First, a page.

Source: Washington Post
Sales of Gulf of Mexico seafood are getting a boost from the military after being hammered by last year's BP oil spill, which left consumers fearing that the water's bounty had been tainted.
Ten products, including fish, shrimp, oysters, crab cakes, and packaged Cajun dishes such as jambalaya and shrimp etouffee are being promoted at 72 base commissaries along the East Coast, said Milt Ackerman, president of Military Solutions Inc., which is supplying seafood to the businesses.
Gulf seafood sales fell sharply after a BP gulf well blew out in April, spewing millions of gallons of oil into the sea. Consumers have long feared that fish, oysters and other products could be tainted by oil and chemicals used to fight the spill, although extensive testing has indicated the food is safe. The perception has lingered - along with the poor sales.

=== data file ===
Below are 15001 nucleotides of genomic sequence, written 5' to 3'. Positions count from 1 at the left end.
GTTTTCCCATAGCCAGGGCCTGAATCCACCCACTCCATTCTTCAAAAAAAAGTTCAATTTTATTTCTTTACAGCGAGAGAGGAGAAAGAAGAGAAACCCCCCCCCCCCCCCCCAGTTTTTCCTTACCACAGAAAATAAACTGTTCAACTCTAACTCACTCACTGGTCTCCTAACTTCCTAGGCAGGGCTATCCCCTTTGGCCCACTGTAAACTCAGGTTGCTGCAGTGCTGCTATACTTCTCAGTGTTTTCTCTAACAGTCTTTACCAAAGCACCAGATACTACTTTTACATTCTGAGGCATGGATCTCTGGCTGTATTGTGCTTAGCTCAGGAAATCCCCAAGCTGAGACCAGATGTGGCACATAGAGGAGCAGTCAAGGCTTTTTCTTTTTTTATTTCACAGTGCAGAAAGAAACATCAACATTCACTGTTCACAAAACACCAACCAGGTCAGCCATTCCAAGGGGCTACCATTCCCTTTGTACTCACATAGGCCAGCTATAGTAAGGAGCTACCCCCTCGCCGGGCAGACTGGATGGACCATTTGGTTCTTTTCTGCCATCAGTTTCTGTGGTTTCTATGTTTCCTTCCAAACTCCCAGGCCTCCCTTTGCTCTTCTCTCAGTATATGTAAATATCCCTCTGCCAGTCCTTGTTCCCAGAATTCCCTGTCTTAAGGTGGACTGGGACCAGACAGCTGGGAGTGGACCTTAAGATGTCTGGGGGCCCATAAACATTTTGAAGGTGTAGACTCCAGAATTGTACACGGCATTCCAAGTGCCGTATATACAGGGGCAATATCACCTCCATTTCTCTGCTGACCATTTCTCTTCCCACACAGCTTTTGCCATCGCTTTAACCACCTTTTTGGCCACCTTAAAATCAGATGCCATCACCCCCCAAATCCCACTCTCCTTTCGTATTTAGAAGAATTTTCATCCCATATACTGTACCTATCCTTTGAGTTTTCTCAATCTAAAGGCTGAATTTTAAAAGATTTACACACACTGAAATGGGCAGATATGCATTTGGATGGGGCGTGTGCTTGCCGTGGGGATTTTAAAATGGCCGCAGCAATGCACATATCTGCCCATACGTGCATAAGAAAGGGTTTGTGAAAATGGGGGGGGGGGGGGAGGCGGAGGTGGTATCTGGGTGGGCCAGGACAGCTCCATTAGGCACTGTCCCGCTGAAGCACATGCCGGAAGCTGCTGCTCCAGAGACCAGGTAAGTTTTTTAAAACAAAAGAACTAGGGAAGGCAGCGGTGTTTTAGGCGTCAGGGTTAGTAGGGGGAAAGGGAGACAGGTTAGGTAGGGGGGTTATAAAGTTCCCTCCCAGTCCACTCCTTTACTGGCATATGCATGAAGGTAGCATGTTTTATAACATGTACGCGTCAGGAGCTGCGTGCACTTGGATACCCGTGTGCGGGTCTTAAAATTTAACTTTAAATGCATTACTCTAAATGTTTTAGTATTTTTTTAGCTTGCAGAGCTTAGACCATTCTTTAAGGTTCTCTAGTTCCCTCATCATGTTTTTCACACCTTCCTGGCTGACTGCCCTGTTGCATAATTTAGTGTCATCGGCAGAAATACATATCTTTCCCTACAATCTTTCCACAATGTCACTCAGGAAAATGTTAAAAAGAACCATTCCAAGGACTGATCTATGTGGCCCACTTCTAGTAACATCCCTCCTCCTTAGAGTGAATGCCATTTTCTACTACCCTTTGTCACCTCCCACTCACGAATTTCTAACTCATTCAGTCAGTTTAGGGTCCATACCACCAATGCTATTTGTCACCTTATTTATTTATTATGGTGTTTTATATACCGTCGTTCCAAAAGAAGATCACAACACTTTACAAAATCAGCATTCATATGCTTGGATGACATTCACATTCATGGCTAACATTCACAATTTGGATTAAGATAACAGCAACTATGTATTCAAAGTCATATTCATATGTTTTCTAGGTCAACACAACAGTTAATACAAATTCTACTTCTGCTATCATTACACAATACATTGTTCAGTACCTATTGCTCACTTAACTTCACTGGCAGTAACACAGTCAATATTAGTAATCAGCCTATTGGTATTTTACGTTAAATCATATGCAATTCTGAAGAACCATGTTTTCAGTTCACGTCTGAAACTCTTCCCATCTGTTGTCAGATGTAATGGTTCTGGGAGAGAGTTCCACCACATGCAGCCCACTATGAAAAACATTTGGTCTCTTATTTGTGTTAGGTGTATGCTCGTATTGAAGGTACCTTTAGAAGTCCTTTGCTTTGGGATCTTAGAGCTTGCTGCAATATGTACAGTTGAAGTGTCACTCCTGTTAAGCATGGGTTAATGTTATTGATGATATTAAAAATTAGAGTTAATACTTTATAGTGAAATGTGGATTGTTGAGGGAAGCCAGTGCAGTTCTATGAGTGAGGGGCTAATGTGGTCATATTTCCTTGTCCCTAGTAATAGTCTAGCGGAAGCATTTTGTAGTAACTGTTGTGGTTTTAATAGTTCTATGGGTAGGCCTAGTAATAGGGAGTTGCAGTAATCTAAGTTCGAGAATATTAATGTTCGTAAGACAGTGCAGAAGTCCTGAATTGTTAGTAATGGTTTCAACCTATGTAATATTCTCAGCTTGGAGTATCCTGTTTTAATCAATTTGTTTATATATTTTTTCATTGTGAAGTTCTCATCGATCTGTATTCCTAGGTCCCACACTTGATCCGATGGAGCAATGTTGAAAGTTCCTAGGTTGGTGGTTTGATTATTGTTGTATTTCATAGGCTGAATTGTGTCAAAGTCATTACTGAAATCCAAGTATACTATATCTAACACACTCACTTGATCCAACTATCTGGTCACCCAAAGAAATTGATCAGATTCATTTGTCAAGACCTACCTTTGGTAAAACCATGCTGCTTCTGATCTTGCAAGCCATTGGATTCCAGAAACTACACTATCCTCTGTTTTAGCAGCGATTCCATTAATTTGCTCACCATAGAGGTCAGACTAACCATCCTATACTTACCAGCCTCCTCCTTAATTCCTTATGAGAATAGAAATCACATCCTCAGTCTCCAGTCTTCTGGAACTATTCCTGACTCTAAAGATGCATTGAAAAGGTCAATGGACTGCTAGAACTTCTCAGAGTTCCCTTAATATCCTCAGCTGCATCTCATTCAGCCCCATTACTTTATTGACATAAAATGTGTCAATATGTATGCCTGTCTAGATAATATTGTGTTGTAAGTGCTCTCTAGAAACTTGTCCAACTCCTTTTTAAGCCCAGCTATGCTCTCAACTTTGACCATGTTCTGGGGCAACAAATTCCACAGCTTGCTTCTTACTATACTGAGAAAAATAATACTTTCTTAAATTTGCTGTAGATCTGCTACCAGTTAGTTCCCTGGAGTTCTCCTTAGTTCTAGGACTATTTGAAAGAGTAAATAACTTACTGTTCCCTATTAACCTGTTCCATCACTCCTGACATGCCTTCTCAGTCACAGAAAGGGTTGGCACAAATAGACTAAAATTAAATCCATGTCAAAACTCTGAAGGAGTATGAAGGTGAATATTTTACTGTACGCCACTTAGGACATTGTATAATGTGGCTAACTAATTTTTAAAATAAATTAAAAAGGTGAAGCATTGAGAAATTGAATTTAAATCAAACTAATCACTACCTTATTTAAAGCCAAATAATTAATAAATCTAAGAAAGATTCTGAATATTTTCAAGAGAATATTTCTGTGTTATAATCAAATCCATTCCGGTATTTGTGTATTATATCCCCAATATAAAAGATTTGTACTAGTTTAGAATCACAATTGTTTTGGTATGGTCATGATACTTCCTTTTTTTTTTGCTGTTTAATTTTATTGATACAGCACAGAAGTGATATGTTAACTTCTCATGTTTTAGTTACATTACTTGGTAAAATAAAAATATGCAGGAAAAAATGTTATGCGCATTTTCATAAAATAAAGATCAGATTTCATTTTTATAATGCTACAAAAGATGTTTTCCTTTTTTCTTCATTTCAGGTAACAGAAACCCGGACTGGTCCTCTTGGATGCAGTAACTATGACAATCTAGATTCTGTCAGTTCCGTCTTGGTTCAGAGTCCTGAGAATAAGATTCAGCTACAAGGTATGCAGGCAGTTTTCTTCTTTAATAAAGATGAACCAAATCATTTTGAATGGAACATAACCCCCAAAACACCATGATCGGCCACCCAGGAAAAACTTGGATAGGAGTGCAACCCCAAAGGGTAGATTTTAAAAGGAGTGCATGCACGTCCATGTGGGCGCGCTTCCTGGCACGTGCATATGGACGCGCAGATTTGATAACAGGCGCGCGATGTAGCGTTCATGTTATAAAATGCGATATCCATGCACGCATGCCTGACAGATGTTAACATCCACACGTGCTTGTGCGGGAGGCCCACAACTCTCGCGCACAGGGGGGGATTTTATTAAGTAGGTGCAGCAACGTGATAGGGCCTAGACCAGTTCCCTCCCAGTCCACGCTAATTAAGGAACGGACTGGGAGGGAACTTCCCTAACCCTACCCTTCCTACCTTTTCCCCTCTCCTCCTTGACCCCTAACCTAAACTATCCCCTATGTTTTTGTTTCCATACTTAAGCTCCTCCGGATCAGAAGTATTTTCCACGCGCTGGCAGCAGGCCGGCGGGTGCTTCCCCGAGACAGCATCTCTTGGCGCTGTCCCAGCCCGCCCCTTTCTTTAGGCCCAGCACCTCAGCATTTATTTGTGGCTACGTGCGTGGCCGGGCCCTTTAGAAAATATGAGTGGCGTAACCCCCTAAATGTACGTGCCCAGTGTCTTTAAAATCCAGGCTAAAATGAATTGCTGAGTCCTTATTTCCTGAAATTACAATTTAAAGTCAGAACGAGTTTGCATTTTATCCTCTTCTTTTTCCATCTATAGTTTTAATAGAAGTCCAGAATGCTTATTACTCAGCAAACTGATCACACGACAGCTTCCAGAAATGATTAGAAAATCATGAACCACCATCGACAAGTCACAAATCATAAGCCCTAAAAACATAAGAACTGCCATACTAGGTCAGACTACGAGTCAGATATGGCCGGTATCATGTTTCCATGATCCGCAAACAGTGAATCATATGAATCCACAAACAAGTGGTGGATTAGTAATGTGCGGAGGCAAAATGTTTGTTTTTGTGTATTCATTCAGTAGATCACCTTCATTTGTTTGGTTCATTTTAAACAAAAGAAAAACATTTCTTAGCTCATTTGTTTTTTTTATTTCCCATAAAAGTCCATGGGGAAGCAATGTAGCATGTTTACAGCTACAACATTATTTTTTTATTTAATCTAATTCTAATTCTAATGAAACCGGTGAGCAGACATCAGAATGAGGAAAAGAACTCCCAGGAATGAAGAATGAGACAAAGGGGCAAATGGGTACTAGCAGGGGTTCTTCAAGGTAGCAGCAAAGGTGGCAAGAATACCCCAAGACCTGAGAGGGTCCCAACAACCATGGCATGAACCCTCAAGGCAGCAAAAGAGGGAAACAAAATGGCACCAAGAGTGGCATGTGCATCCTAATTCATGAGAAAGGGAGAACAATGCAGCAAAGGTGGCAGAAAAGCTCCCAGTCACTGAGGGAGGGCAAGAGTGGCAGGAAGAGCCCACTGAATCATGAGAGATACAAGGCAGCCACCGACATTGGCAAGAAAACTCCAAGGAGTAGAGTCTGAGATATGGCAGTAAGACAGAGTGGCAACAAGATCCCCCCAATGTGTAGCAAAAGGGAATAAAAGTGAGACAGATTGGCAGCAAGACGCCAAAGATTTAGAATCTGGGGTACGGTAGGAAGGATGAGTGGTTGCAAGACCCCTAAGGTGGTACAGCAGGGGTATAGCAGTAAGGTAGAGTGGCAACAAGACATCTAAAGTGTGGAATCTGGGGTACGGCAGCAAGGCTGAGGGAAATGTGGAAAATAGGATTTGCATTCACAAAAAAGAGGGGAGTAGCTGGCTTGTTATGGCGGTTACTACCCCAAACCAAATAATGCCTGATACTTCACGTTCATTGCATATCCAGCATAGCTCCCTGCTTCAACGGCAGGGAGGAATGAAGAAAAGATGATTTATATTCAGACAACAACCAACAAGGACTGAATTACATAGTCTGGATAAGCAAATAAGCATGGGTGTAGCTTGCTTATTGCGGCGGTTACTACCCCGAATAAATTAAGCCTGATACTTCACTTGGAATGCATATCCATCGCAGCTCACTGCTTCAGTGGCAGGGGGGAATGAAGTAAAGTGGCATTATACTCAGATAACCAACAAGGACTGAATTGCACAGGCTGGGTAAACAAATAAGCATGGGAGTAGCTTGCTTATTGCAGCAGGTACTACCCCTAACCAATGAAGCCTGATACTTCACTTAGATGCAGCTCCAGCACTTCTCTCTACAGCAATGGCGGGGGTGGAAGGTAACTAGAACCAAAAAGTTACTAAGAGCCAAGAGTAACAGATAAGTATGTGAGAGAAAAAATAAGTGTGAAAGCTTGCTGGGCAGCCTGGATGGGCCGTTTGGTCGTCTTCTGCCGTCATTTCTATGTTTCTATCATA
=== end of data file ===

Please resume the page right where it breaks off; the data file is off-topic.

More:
Bobby Barnett, a shrimper in Pass Christian, Miss., said he was glad the U.S. government was embracing domestic and not imported seafood.
"Every sale helps us out, and we need some help to come back," Barnett said. "You would have thought they would have been buying U.S. seafood all along."
The Defense Department-run Defense Commissary Agency - known as DeCa - sells groceries to military personnel, reservists, retirees and their families at cost plus a 5 percent surcharge. The stores have emphasized healthy diets as part of first lady Michelle Obama's "Let's Move" fitness and health campaign.
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